DETROIT -- Quote. Unquote.
Truth. And reality.
"All I have to do is win the Stanley Cup. If I don't, I'm not going to be staying in Detroit. That's the way it is. Period. That's the truth. That's the reality. The only way I'll be able to stay here is if we win the Stanley Cup."
That's not your average, every day, standard, run of the mill, pre-playoff series kind of quote from a guy in a no-place-for-a-nervous-person position.
Manny Legace, his goal pads still on after the Detroit Red Wings practice here yesterday, sat in his dressing room stall for a half hour, trying to explain why his view isn't as warped as it sounds.
Like Dwayne Roloson, the guy in goal at the other end of the ice for the Edmonton Oilers when this Stanley Cup playoff series opens here tonight, Legace is a career backup getting his chance to be a starter. Unlike Roloson, he plays for the Red Wings.
"In the eyes of the owner and the eyes of the general manager, I'm sure I have to win the Stanley Cup if I want to be here next year. I want to be here. I want to retire here. But that won't happen unless we go all the way. And I don't want to go anywhere.
"That's the way the owner is here," he said of pizza king Mike Ilitch.
"He'll do anything he can do to win. They'll go out and do anything they have to do to win the Stanley Cup," he said of 15 consecutive seasons in the playoffs with three titles in there.
SALARY CAP ROOM
This is a team which put more points in the standings this year than all but four teams in NHL history.
"There's going to be a lot more room with the salary cap next year. They'll have room to add a goalie," he adds, clearly having thought this through.
All Legace has done this year was win 37 games and become the first Red Wing goalie since Roger Crozier to register seven shutouts. Only Miikka Kiprusoff and Dominik Hasek had a lower goals against average than his 2.19. He was eighth in save percentage at .915.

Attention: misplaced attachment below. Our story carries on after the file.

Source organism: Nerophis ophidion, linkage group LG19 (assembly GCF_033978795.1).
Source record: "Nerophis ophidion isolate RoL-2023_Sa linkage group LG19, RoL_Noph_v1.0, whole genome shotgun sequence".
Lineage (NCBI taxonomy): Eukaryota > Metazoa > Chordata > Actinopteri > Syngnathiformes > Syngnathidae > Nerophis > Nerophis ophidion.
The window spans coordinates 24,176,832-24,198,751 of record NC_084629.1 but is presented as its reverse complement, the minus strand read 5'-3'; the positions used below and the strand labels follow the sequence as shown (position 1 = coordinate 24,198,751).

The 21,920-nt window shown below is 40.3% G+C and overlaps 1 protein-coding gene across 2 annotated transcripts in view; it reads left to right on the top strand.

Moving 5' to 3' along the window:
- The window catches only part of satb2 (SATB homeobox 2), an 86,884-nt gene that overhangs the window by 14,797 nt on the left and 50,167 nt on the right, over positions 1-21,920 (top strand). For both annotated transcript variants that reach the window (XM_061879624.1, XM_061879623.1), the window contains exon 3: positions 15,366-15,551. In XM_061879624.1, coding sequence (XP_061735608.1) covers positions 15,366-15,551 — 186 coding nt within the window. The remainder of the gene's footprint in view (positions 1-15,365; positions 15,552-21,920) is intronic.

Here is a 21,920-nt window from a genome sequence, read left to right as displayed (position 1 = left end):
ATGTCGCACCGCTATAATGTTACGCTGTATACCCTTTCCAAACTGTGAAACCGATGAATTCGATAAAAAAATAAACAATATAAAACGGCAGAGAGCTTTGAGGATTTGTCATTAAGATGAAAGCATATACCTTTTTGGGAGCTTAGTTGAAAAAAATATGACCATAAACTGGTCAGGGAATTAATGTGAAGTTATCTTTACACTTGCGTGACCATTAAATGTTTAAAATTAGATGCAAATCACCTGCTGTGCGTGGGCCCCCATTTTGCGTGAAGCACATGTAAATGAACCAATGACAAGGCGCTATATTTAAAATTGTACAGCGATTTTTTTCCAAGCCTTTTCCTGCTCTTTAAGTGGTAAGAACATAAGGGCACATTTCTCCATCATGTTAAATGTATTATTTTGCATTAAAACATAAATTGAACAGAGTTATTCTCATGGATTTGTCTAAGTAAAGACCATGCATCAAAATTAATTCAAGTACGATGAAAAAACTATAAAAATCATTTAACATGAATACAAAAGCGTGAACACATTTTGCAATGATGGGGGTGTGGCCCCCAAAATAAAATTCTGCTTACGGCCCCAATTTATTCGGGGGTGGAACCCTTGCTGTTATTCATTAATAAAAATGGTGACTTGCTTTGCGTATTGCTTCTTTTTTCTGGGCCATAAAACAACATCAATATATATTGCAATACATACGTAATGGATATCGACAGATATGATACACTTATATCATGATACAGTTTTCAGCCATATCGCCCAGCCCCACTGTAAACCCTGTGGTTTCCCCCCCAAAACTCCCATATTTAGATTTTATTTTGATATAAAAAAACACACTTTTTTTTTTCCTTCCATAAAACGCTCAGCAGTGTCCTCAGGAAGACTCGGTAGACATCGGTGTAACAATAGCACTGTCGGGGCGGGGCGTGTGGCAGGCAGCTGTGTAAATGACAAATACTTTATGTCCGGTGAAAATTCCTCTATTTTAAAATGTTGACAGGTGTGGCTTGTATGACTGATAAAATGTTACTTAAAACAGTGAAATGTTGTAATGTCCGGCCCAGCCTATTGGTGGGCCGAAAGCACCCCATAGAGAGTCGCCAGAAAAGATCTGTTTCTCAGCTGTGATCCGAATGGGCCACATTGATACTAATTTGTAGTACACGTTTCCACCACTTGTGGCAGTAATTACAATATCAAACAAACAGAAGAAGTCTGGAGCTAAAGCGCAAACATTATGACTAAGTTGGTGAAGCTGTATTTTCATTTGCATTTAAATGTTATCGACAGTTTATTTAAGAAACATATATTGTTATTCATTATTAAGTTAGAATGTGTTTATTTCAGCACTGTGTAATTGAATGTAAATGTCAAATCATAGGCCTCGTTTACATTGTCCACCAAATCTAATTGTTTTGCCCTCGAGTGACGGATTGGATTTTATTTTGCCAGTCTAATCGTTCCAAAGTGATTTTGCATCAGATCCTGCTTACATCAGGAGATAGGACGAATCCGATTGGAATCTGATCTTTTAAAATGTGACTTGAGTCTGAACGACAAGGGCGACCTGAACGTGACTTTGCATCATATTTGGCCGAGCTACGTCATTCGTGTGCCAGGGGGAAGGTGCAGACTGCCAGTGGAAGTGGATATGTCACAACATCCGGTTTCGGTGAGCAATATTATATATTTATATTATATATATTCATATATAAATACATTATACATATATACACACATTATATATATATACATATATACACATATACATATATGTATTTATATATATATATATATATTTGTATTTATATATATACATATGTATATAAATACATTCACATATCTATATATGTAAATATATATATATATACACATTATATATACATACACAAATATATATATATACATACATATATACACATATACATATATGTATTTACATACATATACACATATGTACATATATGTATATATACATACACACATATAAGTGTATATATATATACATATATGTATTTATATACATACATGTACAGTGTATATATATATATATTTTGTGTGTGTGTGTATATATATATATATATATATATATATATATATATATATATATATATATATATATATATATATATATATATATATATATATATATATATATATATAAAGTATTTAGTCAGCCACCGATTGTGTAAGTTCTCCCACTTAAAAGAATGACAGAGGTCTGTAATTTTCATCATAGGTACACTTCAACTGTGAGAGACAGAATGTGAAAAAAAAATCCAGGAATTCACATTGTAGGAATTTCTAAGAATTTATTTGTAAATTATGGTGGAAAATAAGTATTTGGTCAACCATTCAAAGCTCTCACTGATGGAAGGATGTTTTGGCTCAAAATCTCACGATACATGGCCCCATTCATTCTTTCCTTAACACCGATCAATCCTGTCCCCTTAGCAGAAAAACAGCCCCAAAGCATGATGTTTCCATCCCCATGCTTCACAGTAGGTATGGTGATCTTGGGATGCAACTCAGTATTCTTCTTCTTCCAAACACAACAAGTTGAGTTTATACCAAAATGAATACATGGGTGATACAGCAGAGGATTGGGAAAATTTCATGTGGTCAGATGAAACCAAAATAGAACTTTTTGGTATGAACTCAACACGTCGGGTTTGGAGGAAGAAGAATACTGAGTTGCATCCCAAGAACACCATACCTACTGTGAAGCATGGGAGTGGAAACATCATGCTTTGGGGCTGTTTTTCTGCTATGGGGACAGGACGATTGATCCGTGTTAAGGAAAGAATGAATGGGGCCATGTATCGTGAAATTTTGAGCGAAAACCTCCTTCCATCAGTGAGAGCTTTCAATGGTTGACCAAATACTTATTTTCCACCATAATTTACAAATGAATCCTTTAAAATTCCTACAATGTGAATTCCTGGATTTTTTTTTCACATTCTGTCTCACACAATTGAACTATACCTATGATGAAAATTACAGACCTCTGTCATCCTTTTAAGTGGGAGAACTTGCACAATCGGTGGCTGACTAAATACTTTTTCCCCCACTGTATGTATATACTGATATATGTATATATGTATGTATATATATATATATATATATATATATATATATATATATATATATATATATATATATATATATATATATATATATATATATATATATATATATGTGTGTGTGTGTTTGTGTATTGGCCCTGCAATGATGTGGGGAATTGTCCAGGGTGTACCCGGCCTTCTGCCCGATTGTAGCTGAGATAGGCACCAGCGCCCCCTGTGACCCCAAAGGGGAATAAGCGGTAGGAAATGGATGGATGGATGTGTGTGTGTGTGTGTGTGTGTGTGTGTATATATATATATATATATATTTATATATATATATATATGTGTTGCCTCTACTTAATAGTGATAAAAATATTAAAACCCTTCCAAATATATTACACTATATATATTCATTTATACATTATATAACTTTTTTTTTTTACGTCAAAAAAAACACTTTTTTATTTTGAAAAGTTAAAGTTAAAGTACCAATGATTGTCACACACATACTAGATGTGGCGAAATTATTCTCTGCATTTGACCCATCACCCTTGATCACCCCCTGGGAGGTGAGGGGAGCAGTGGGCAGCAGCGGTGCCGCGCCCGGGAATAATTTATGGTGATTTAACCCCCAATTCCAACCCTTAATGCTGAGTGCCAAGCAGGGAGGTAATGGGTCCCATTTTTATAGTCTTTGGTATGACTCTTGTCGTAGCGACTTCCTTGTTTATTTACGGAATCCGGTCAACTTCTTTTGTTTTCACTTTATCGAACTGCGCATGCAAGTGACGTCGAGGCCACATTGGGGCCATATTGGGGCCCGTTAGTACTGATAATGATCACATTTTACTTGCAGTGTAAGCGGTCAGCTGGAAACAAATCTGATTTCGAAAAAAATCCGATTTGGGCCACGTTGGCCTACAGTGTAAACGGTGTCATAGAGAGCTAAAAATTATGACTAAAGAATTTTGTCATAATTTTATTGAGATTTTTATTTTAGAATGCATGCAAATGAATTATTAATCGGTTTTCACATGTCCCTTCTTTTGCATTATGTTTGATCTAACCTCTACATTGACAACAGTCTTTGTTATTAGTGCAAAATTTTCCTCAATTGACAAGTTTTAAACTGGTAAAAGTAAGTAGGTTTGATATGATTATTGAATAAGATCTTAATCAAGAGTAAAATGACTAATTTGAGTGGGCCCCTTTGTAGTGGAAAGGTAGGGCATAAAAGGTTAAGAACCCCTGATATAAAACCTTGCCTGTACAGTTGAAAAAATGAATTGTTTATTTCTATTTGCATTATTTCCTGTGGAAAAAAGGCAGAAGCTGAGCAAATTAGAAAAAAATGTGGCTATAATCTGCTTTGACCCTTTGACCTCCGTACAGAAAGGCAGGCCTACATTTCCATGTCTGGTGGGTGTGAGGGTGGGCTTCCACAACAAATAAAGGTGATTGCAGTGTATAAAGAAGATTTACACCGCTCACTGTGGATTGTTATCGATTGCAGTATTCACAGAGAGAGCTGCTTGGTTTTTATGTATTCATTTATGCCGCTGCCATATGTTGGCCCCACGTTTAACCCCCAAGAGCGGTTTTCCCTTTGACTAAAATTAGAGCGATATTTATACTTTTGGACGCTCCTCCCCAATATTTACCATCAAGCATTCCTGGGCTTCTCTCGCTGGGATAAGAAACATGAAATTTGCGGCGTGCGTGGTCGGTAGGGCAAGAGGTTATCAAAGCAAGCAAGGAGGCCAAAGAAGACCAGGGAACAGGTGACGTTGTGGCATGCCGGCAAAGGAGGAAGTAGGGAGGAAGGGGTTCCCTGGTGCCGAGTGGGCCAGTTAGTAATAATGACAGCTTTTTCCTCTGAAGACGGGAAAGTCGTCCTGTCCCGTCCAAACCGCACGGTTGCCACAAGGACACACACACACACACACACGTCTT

"His statistics prove he's in the upper echelon of goalies," said coach Mike Babcock.
"He's earned the right to feel real confident in himself. All he has to be is as good as he's capable of being like the rest of the players on this team. It's not like J.S. Giguere when we went to the final in Anaheim and went up against the Red Wings in the first round. Giguere had to be better than he was capable of playing. We were outshot 20-1 in the first overtime."
Legace played his previous four playoff games replacing an injured Curtis Joseph against Nashville in 2004.
He gave up a goal 16 seconds into his first game and faced a penalty shot three minutes later. He won 3-1. Winning Game 2 as well, he was brutal in the next two, both losses, and was out of there as Cujo returned for Game 5.
With Hasek out with injury, after you get by Marty Brodeur in New Jersey, Marty Turco in Dallas, Kiprusoff in Calgary and Giguere in Anaheim, no experience was necessary for a lot of guys to get here this year. But on a team with as much experience everywhere else in the lineup as the Red Wings, Lagace does stick out some. And they're sensitive about it around here.
"How many playoff games had Kiprusoff played before last season?" asked Babcock of the Calgary netminder who went to Game 7 of the Cup final in the last Stanley season.
Correct answer: Zero.
"How many playoff games had Giguere played before we went to Game 7 of the Stanley Cup final in Anaheim?"
Correct answer, again: Zero.
But Legace says reality check.
"What have I proved?
"I've proved nothing. I don't think I've proven anything in the eyes of anybody.
"I've been a goalie on a good team.
"It's the harsh realities of sport. Truth and reality. They are not going to put up with a goalie who loses in the first round."
Adds a whole new perspective to the concept of 'Stanley Cup Or Bust.'